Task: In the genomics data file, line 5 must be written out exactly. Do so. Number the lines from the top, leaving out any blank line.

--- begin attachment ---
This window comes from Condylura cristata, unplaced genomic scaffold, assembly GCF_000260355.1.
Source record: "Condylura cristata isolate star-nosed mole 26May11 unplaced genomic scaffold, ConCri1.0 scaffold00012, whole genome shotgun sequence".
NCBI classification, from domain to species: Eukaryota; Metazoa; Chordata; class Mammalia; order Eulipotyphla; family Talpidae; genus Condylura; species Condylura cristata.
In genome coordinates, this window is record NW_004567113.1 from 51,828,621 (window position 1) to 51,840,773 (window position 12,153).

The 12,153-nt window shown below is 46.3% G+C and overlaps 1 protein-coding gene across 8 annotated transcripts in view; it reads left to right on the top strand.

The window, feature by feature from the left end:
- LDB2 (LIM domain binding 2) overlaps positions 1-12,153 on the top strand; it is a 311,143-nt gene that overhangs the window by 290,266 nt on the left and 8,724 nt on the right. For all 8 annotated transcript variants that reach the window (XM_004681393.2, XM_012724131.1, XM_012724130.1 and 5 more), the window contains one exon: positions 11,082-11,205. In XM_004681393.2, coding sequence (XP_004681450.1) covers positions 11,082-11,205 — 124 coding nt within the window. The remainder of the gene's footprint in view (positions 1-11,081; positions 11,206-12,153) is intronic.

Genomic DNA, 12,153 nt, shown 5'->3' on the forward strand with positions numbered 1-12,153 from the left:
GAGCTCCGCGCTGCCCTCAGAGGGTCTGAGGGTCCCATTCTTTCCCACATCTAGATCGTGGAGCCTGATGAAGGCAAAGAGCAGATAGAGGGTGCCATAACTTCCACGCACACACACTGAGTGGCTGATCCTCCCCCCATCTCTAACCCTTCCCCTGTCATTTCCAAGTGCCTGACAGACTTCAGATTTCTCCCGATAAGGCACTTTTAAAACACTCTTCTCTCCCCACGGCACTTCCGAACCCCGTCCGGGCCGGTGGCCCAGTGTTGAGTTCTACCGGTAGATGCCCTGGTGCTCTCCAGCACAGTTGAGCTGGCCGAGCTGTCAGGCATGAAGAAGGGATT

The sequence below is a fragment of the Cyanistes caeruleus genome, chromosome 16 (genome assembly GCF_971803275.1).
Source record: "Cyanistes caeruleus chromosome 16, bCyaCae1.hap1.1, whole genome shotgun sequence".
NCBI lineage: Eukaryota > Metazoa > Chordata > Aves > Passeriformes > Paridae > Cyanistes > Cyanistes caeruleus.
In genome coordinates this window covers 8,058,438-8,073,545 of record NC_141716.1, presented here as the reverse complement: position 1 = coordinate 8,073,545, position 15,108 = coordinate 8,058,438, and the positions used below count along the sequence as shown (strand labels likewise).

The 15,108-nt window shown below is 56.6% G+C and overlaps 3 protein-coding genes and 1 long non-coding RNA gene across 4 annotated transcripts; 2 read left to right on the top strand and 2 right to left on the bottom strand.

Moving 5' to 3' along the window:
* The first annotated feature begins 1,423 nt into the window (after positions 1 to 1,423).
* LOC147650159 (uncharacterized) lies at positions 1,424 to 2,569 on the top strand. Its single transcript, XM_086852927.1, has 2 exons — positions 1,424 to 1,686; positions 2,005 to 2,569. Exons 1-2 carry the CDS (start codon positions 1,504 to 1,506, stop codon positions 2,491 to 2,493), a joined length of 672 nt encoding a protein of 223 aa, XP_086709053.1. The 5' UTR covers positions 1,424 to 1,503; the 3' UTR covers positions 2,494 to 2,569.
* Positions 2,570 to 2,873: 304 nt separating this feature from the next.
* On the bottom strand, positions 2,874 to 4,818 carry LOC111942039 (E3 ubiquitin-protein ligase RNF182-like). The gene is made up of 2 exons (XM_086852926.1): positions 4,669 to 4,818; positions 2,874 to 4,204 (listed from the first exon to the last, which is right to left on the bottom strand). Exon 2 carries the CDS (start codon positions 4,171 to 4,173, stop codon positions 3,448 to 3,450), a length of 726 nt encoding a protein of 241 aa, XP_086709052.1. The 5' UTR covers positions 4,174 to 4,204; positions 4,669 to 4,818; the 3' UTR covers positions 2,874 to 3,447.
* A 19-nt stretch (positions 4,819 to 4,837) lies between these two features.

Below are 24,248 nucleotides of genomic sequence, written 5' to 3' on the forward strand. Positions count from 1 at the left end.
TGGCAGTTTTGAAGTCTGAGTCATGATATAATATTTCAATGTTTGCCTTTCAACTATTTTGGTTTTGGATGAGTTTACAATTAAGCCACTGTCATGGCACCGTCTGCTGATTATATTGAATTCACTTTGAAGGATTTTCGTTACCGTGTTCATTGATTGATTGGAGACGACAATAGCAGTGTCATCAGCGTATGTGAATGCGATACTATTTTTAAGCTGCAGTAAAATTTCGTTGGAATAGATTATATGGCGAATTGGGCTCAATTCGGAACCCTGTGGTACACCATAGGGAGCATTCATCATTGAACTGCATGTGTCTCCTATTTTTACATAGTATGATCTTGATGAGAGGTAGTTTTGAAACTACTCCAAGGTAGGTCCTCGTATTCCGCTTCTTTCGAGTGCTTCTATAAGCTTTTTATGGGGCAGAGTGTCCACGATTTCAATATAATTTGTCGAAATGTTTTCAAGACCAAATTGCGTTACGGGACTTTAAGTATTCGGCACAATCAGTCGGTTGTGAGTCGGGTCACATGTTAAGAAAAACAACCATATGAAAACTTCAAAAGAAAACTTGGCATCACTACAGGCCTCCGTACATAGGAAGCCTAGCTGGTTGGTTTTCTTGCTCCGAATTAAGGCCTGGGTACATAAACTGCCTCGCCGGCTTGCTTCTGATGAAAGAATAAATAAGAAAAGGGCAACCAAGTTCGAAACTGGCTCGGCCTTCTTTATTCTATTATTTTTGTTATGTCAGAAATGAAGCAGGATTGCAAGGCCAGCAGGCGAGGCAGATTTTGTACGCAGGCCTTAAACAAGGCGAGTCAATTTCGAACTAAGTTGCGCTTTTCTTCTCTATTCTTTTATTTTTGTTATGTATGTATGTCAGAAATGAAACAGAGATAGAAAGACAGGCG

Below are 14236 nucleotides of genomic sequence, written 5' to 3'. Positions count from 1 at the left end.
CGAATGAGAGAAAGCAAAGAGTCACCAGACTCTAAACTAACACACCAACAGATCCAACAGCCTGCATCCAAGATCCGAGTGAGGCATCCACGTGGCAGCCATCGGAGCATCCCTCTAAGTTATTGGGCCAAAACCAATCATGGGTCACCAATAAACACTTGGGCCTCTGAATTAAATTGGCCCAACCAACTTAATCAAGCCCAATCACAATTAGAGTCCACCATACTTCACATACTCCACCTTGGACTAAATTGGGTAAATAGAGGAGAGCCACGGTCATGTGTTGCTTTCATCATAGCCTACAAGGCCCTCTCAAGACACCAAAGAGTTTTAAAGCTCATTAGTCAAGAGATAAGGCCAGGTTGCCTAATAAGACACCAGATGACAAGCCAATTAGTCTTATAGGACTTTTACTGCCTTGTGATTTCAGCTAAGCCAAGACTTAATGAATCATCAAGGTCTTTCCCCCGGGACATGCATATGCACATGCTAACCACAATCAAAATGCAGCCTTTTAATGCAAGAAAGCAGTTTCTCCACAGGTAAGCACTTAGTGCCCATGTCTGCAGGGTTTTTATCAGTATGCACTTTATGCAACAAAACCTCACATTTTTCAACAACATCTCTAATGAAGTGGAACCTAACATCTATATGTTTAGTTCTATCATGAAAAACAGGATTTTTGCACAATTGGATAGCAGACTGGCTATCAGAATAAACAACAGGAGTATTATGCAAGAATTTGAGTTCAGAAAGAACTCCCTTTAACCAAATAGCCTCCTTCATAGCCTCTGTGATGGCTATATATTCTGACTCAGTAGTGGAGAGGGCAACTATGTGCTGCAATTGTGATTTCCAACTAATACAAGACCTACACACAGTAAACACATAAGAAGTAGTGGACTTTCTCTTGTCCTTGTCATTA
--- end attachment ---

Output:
The 12,153-nt window shown below is 46.3% G+C and overlaps 1 protein-coding gene across 8 annotated transcripts in view; it reads left to right on the top strand.